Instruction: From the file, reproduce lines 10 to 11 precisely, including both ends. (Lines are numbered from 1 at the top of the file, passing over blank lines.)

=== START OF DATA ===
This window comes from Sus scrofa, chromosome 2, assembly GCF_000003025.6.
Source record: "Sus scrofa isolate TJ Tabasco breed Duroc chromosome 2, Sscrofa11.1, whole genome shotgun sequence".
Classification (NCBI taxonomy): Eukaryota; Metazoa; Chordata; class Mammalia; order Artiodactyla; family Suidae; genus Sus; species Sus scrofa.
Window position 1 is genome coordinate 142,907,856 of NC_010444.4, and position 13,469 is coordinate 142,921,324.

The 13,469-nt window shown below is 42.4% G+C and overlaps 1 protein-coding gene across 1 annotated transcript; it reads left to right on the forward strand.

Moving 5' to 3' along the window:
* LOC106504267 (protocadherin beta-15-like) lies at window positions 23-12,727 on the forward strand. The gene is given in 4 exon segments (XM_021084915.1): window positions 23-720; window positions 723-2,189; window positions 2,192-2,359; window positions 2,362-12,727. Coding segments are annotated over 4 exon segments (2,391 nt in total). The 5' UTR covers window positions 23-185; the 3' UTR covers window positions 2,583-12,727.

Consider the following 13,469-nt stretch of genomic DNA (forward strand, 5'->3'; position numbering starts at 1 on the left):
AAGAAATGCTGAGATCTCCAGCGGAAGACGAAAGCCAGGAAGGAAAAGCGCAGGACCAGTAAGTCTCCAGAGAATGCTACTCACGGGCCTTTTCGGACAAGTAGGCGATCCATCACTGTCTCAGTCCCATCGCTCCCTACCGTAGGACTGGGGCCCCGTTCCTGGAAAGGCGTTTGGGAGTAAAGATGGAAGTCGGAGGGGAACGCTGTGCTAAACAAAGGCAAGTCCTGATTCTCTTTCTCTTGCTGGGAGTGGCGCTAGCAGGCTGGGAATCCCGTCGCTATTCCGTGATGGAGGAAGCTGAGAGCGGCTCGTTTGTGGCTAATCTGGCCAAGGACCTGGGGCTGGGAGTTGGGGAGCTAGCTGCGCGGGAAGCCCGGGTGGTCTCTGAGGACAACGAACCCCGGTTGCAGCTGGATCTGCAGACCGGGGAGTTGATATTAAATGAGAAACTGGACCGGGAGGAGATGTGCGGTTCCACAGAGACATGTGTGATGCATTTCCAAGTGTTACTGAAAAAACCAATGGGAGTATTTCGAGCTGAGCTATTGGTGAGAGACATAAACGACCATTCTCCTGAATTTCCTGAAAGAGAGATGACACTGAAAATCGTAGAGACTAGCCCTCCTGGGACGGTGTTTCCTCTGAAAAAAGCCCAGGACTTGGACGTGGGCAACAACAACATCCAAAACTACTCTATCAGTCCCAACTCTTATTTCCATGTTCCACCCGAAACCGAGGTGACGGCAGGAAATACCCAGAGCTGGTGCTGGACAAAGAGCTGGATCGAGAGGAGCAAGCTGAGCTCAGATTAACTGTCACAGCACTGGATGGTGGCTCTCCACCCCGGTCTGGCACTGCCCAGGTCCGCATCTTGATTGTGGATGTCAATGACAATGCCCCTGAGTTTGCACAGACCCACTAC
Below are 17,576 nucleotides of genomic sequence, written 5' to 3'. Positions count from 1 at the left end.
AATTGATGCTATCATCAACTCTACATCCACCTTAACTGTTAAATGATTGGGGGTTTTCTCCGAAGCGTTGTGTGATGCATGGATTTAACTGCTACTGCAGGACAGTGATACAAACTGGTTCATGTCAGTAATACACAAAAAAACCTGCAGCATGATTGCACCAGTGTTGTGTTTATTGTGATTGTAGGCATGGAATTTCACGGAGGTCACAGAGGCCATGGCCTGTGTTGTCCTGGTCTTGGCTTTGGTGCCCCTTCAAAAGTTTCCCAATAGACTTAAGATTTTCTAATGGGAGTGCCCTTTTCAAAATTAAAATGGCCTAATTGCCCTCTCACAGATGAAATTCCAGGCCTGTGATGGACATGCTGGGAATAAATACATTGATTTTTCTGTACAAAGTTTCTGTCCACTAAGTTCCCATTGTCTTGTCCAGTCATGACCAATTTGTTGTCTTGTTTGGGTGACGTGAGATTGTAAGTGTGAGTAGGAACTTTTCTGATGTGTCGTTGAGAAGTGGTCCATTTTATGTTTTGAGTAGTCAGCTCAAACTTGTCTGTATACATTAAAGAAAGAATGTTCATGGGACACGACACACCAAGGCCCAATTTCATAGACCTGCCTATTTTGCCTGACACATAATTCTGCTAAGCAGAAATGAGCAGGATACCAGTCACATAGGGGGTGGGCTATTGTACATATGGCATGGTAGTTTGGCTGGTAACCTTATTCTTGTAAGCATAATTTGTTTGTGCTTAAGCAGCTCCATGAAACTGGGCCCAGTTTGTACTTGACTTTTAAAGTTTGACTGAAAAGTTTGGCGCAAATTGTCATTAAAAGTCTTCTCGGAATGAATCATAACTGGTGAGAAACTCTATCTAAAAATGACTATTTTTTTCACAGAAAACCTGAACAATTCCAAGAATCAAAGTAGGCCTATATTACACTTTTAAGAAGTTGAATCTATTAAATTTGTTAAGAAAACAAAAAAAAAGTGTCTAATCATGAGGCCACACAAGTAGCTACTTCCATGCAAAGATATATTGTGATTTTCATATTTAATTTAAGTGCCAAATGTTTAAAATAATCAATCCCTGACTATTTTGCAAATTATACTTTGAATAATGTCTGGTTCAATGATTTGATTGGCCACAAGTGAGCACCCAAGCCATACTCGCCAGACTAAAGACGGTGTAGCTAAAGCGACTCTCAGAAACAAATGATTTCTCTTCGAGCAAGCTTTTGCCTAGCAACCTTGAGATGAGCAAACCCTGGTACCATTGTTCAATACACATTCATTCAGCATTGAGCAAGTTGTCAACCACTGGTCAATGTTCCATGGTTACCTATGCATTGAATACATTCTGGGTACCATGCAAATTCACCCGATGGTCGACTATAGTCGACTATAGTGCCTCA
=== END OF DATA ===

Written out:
Below are 17,576 nucleotides of genomic sequence, written 5' to 3'. Positions count from 1 at the left end.
AATTGATGCTATCATCAACTCTACATCCACCTTAACTGTTAAATGATTGGGGGTTTTCTCCGAAGCGTTGTGTGATGCATGGATTTAACTGCTACTGCAGGACAGTGATACAAACTGGTTCATGTCAGTAATACACAAAAAAACCTGCAGCATGATTGCACCAGTGTTGTGTTTATTGTGATTGTAGGCATGGAATTTCACGGAGGTCACAGAGGCCATGGCCTGTGTTGTCCTGGTCTTGGCTTTGGTGCCCCTTCAAAAGTTTCCCAATAGACTTAAGATTTTCTAATGGGAGTGCCCTTTTCAAAATTAAAATGGCCTAATTGCCCTCTCACAGATGAAATTCCAGGCCTGTGATGGACATGCTGGGAATAAATACATTGATTTTTCTGTACAAAGTTTCTGTCCACTAAGTTCCCATTGTCTTGTCCAGTCATGACCAATTTGTTGTCTTGTTTGGGTGACGTGAGATTGTAAGTGTGAGTAGGAACTTTTCTGATGTGTCGTTGAGAAGTGGTCCATTTTATGTTTTGAGTAGTCAGCTCAAACTTGTCTGTATACATTAAAGAAAGAATGTTCATGGGACACGACACACCAAGGCCCAATTTCATAGACCTGCCTATTTTGCCTGACACATAATTCTGCTAAGCAGAAATGAGCAGGATACCAGTCACATAGGGGGTGGGCTATTGTACATATGGCATGGTAGTTTGGCTGGTAACCTTATTCTTGTAAGCATAATTTGTTTGTGCTTAAGCAGCTCCATGAAACTGGGCCCAGTTTGTACTTGACTTTTAAAGTTTGACTGAAAAGTTTGGCGCAAATTGTCATTAAAAGTCTTCTCGGAATGAATCATAACTGGTGAGAAACTCTATCTAAAAATGACTATTTTTTTCACAGAAAACCTGAACAATTCCAAGAATCAAAGTAGGCCTATATTACACTTTTAAGAAGTTGAATCTATTAAATTTGTTAAGAAAACAAAAAAAAAGTGTCTAATCATGAGGCCACACAAGTAGCTACTTCCATGCAAAGATATATTGTGATTTTCATATTTAATTTAAGTGCCAAATGTTTAAAATAATCAATCCCTGACTATTTTGCAAATTATACTTTGAATAATGTCTGGTTCAATGATTTGATTGGCCACAAGTGAGCACCCAAGCCATACTCGCCAGACTAAAGACGGTGTAGCTAAAGCGACTCTCAGAAACAAATGATTTCTCTTCGAGCAAGCTTTTGCCTAGCAACCTTGAGATGAGCAAACCCTGGTACCATTGTTCAATACACATTCATTCAGCATTGAGCAAGTTGTCAACCACTGGTCAATGTTCCATGGTTACCTATGCATTGAATACATTCTGGGTACCATGCAAATTCACCCGATGGTCGACTATAGTCGACTATAGTGCCTCA